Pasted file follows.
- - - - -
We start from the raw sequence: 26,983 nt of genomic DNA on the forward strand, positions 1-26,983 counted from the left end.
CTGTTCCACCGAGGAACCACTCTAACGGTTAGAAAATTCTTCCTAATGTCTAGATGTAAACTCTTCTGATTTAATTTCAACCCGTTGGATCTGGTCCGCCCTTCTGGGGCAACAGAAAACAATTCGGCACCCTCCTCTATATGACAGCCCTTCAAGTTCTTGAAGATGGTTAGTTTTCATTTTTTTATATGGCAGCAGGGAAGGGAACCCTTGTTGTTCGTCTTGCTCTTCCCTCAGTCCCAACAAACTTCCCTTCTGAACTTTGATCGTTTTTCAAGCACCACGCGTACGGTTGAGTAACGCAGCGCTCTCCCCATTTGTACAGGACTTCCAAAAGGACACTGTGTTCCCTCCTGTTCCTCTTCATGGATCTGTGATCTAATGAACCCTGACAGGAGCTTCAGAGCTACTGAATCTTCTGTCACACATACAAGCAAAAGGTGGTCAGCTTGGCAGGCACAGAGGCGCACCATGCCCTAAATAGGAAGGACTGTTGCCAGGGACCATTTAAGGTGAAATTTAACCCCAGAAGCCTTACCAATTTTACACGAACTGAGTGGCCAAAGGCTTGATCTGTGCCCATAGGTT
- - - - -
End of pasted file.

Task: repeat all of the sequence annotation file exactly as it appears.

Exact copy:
We start from the raw sequence: 26,983 nt of genomic DNA on the forward strand, positions 1-26,983 counted from the left end.
CTGTTCCACCGAGGAACCACTCTAACGGTTAGAAAATTCTTCCTAATGTCTAGATGTAAACTCTTCTGATTTAATTTCAACCCGTTGGATCTGGTCCGCCCTTCTGGGGCAACAGAAAACAATTCGGCACCCTCCTCTATATGACAGCCCTTCAAGTTCTTGAAGATGGTTAGTTTTCATTTTTTTATATGGCAGCAGGGAAGGGAACCCTTGTTGTTCGTCTTGCTCTTCCCTCAGTCCCAACAAACTTCCCTTCTGAACTTTGATCGTTTTTCAAGCACCACGCGTACGGTTGAGTAACGCAGCGCTCTCCCCATTTGTACAGGACTTCCAAAAGGACACTGTGTTCCCTCCTGTTCCTCTTCATGGATCTGTGATCTAATGAACCCTGACAGGAGCTTCAGAGCTACTGAATCTTCTGTCACACATACAAGCAAAAGGTGGTCAGCTTGGCAGGCACAGAGGCGCACCATGCCCTAAATAGGAAGGACTGTTGCCAGGGACCATTTAAGGTGAAATTTAACCCCAGAAGCCTTACCAATTTTACACGAACTGAGTGGCCAAAGGCTTGATCTGTGCCCATAGGTT